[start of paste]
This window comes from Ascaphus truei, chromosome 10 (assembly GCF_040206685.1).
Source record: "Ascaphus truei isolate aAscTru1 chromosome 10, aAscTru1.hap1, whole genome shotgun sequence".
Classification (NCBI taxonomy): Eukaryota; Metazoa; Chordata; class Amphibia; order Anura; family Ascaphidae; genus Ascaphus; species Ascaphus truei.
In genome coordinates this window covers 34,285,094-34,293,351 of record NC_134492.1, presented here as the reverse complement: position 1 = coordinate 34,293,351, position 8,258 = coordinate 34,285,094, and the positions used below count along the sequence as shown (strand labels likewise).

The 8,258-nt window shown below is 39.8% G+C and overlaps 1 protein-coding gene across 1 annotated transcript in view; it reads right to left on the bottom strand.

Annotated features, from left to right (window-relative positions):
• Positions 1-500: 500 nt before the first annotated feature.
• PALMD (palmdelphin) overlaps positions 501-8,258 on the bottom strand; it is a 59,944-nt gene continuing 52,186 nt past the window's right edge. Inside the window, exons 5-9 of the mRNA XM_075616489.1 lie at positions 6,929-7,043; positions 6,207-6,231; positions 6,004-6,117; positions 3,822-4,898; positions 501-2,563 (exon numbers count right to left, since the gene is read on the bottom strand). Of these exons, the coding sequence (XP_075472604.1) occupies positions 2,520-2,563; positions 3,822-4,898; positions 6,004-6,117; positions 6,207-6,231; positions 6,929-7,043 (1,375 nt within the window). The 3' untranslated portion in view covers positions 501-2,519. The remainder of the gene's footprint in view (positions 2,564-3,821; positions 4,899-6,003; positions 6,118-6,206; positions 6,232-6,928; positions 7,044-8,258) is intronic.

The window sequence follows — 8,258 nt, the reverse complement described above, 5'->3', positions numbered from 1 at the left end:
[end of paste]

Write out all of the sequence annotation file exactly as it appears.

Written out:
This window comes from Ascaphus truei, chromosome 10 (assembly GCF_040206685.1).
Source record: "Ascaphus truei isolate aAscTru1 chromosome 10, aAscTru1.hap1, whole genome shotgun sequence".
Classification (NCBI taxonomy): Eukaryota; Metazoa; Chordata; class Amphibia; order Anura; family Ascaphidae; genus Ascaphus; species Ascaphus truei.
In genome coordinates this window covers 34,285,094-34,293,351 of record NC_134492.1, presented here as the reverse complement: position 1 = coordinate 34,293,351, position 8,258 = coordinate 34,285,094, and the positions used below count along the sequence as shown (strand labels likewise).

The 8,258-nt window shown below is 39.8% G+C and overlaps 1 protein-coding gene across 1 annotated transcript in view; it reads right to left on the bottom strand.

Annotated features, from left to right (window-relative positions):
• Positions 1-500: 500 nt before the first annotated feature.
• PALMD (palmdelphin) overlaps positions 501-8,258 on the bottom strand; it is a 59,944-nt gene continuing 52,186 nt past the window's right edge. Inside the window, exons 5-9 of the mRNA XM_075616489.1 lie at positions 6,929-7,043; positions 6,207-6,231; positions 6,004-6,117; positions 3,822-4,898; positions 501-2,563 (exon numbers count right to left, since the gene is read on the bottom strand). Of these exons, the coding sequence (XP_075472604.1) occupies positions 2,520-2,563; positions 3,822-4,898; positions 6,004-6,117; positions 6,207-6,231; positions 6,929-7,043 (1,375 nt within the window). The 3' untranslated portion in view covers positions 501-2,519. The remainder of the gene's footprint in view (positions 2,564-3,821; positions 4,899-6,003; positions 6,118-6,206; positions 6,232-6,928; positions 7,044-8,258) is intronic.

The window sequence follows — 8,258 nt, the reverse complement described above, 5'->3', positions numbered from 1 at the left end: